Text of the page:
There's an automotive museum in southwestern Ontario struggling to keep the lights on due to skyrocketing electricity costs.
Volunteers who maintain the Canadian Transportation Museum at Heritage Village in Kingsville fear they might soon have to close because they can’t afford electricity bills to the tune of $5,400 a month.
The museum is nestled in a woodlot, 25 minutes from the heart of Windsor, long known as the Auto Capital of Canada. It has a 1950s-themed diner. It hosts weddings. And it is home to some truly unique Canadian pieces, including one of the first game-changing Dodge Caravans to roll off the line at Chrysler’s Windsor assembly plant and one of the last V-6 engines built by Ford in Windsor.
But this isn’t an ad for the museum. It’s a plea for someone to save it, before it’s too late.
We’re racing closer to the mass electrification of the automobile. Before we know it, a generation of kids who will never have to “fill ‘er up” will be born. They’ll be as fascinated by the gas-powered cars of today that might eventually be displayed at the museum, as I am by the horse-drawn carriage and early combustion engines currently there.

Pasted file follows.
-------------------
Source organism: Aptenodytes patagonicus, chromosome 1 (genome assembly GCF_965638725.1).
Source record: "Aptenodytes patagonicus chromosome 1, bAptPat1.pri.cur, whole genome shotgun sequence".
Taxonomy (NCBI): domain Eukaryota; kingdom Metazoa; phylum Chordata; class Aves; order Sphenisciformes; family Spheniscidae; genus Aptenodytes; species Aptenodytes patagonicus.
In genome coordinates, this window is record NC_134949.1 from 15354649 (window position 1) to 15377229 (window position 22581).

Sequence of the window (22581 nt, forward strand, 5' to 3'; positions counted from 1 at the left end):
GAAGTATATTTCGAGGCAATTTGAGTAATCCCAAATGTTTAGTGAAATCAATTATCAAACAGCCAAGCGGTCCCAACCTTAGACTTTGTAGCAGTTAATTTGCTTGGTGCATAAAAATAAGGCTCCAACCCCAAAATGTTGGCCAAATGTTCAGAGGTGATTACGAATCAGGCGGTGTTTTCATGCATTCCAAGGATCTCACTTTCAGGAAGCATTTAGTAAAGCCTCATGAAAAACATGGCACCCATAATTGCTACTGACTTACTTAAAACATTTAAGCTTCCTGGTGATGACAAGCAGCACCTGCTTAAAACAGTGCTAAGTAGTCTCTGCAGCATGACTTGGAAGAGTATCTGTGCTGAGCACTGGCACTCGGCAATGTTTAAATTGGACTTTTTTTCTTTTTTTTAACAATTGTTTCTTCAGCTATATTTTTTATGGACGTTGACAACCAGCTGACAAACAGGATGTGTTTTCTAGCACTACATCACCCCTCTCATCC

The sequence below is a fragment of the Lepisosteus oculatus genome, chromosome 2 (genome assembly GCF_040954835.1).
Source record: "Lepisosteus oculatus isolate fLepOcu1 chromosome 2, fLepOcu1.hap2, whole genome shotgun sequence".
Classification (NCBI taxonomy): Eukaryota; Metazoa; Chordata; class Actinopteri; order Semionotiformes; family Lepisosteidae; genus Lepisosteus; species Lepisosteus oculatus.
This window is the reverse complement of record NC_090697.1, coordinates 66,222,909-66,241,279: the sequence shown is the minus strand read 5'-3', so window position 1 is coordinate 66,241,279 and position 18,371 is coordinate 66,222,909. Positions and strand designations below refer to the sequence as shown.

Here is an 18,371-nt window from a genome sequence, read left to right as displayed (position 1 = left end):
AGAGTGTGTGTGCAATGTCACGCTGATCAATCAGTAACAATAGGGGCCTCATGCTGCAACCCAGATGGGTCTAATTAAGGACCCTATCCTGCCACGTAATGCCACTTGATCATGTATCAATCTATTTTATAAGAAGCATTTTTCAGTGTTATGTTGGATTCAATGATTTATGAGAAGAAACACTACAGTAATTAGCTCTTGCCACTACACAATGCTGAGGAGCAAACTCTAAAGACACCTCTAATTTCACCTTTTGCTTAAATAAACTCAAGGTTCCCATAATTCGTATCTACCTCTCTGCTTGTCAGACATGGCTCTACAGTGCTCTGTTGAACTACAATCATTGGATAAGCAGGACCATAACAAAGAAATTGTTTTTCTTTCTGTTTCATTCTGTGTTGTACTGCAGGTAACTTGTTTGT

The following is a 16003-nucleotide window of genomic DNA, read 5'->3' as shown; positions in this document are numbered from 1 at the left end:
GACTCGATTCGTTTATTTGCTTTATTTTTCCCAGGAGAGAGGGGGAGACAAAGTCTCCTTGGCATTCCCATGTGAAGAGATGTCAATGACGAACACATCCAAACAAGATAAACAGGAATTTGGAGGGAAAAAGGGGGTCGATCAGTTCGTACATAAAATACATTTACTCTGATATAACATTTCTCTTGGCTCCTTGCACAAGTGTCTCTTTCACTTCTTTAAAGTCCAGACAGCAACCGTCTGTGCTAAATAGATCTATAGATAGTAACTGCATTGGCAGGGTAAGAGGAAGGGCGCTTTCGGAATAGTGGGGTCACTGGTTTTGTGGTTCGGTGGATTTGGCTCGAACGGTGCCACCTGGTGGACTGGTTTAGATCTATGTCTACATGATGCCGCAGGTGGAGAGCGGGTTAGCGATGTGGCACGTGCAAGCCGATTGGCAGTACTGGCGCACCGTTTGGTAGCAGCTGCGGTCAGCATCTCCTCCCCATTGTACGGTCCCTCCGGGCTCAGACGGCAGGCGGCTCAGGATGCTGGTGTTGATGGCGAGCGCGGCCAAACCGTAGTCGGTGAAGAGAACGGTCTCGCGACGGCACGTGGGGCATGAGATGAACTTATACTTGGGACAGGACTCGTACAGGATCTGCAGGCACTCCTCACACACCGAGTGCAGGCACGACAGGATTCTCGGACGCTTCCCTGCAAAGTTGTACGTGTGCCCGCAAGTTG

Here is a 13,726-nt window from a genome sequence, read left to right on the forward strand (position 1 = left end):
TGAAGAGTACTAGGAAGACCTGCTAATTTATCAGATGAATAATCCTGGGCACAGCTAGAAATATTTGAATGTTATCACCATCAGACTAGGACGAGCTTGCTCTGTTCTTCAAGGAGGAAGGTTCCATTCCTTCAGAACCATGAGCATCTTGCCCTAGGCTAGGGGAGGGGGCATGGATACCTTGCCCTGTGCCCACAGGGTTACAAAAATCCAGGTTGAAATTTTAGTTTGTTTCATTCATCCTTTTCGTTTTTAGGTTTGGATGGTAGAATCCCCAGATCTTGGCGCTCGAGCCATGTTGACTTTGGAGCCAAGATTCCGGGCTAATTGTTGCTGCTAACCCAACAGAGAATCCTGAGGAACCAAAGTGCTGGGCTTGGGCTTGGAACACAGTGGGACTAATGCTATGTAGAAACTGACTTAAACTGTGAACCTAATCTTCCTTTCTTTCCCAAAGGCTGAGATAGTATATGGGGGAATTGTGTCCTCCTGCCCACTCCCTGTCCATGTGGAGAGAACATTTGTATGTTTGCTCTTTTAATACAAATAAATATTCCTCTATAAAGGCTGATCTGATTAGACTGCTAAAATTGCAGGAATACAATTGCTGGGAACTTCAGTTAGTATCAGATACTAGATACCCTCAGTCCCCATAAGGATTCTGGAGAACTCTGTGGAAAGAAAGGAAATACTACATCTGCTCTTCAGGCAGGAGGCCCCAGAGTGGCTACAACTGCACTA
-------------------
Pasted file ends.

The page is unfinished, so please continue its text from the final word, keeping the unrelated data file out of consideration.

One would think with such a deeply rooted auto presence in Windsor, an automaker or parts manufacturer would have, by now, come to the rescue by donating funds to help the quaint museum.
There are five major automakers assembling vehicles in Ontario. Honda, Toyota, FCA, Ford and General Motors employ thousands. And for that, the government and the local economy are thankful. Unifor, the union that represents nearly 24,000 people in the auto sector, is also grateful for the automakers’ high-paying presence.
Two of those automakers received some serious government assistance in 2017. Honda got a combined $83.6 million from the federal and Ontario governments in January. Ford got $204.8 million from the two governments in March. That’s money that doesn’t have to be repaid.
But so far, none of the five automakers operating in Ontario, the union that represents thousands of their workers or either government has publicly come forward to offer the museum assistance, and that’s a shame. Credit where credit is due, of course; in 2015 FCA donated $10,000.
“We’ve been a part of the Windsor/Essex community since 1925 and the CTMHV celebrates the region’s rich heritage, automotive and beyond,” FCA Canada CEO Reid Bigland said at the time.
Hopefully, someone else steps forward — and soon — to help keep the lights on.